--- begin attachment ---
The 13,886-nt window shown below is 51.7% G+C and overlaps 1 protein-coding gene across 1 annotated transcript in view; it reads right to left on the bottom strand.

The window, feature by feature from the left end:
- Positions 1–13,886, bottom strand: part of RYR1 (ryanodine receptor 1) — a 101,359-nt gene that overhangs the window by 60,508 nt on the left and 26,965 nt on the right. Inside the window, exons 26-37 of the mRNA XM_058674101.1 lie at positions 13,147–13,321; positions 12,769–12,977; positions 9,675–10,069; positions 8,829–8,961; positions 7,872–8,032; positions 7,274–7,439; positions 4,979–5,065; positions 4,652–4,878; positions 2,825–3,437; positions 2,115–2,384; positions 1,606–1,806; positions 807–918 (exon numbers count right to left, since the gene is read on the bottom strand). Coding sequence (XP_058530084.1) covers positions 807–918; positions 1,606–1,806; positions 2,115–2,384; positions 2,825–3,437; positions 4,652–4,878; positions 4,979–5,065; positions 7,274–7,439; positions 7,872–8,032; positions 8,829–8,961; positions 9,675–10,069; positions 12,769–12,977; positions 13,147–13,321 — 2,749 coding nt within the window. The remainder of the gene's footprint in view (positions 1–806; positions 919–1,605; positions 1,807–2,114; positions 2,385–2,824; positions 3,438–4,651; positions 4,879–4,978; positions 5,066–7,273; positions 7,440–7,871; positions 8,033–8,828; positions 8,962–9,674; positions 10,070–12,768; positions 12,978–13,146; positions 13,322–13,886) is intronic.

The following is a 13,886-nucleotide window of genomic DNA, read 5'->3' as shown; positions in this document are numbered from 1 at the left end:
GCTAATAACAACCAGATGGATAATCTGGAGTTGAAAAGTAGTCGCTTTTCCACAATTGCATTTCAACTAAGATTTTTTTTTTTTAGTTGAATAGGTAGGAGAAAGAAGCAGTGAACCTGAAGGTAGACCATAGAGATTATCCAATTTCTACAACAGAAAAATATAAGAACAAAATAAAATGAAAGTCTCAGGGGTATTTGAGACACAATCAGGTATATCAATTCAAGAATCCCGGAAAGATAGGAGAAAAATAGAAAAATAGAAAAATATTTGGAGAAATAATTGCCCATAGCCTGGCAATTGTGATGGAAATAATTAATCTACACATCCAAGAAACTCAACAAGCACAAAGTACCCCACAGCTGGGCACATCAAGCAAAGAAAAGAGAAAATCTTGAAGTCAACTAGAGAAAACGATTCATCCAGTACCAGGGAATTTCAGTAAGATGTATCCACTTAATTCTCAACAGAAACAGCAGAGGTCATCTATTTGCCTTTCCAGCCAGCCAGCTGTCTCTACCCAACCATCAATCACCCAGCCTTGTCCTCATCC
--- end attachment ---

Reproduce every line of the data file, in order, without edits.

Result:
The 13,886-nt window shown below is 51.7% G+C and overlaps 1 protein-coding gene across 1 annotated transcript in view; it reads right to left on the bottom strand.

The window, feature by feature from the left end:
- Positions 1–13,886, bottom strand: part of RYR1 (ryanodine receptor 1) — a 101,359-nt gene that overhangs the window by 60,508 nt on the left and 26,965 nt on the right. Inside the window, exons 26-37 of the mRNA XM_058674101.1 lie at positions 13,147–13,321; positions 12,769–12,977; positions 9,675–10,069; positions 8,829–8,961; positions 7,872–8,032; positions 7,274–7,439; positions 4,979–5,065; positions 4,652–4,878; positions 2,825–3,437; positions 2,115–2,384; positions 1,606–1,806; positions 807–918 (exon numbers count right to left, since the gene is read on the bottom strand). Coding sequence (XP_058530084.1) covers positions 807–918; positions 1,606–1,806; positions 2,115–2,384; positions 2,825–3,437; positions 4,652–4,878; positions 4,979–5,065; positions 7,274–7,439; positions 7,872–8,032; positions 8,829–8,961; positions 9,675–10,069; positions 12,769–12,977; positions 13,147–13,321 — 2,749 coding nt within the window. The remainder of the gene's footprint in view (positions 1–806; positions 919–1,605; positions 1,807–2,114; positions 2,385–2,824; positions 3,438–4,651; positions 4,879–4,978; positions 5,066–7,273; positions 7,440–7,871; positions 8,033–8,828; positions 8,962–9,674; positions 10,070–12,768; positions 12,978–13,146; positions 13,322–13,886) is intronic.

The following is a 13,886-nucleotide window of genomic DNA, read 5'->3' as shown; positions in this document are numbered from 1 at the left end:
GCTAATAACAACCAGATGGATAATCTGGAGTTGAAAAGTAGTCGCTTTTCCACAATTGCATTTCAACTAAGATTTTTTTTTTTTAGTTGAATAGGTAGGAGAAAGAAGCAGTGAACCTGAAGGTAGACCATAGAGATTATCCAATTTCTACAACAGAAAAATATAAGAACAAAATAAAATGAAAGTCTCAGGGGTATTTGAGACACAATCAGGTATATCAATTCAAGAATCCCGGAAAGATAGGAGAAAAATAGAAAAATAGAAAAATATTTGGAGAAATAATTGCCCATAGCCTGGCAATTGTGATGGAAATAATTAATCTACACATCCAAGAAACTCAACAAGCACAAAGTACCCCACAGCTGGGCACATCAAGCAAAGAAAAGAGAAAATCTTGAAGTCAACTAGAGAAAACGATTCATCCAGTACCAGGGAATTTCAGTAAGATGTATCCACTTAATTCTCAACAGAAACAGCAGAGGTCATCTATTTGCCTTTCCAGCCAGCCAGCTGTCTCTACCCAACCATCAATCACCCAGCCTTGTCCTCATCC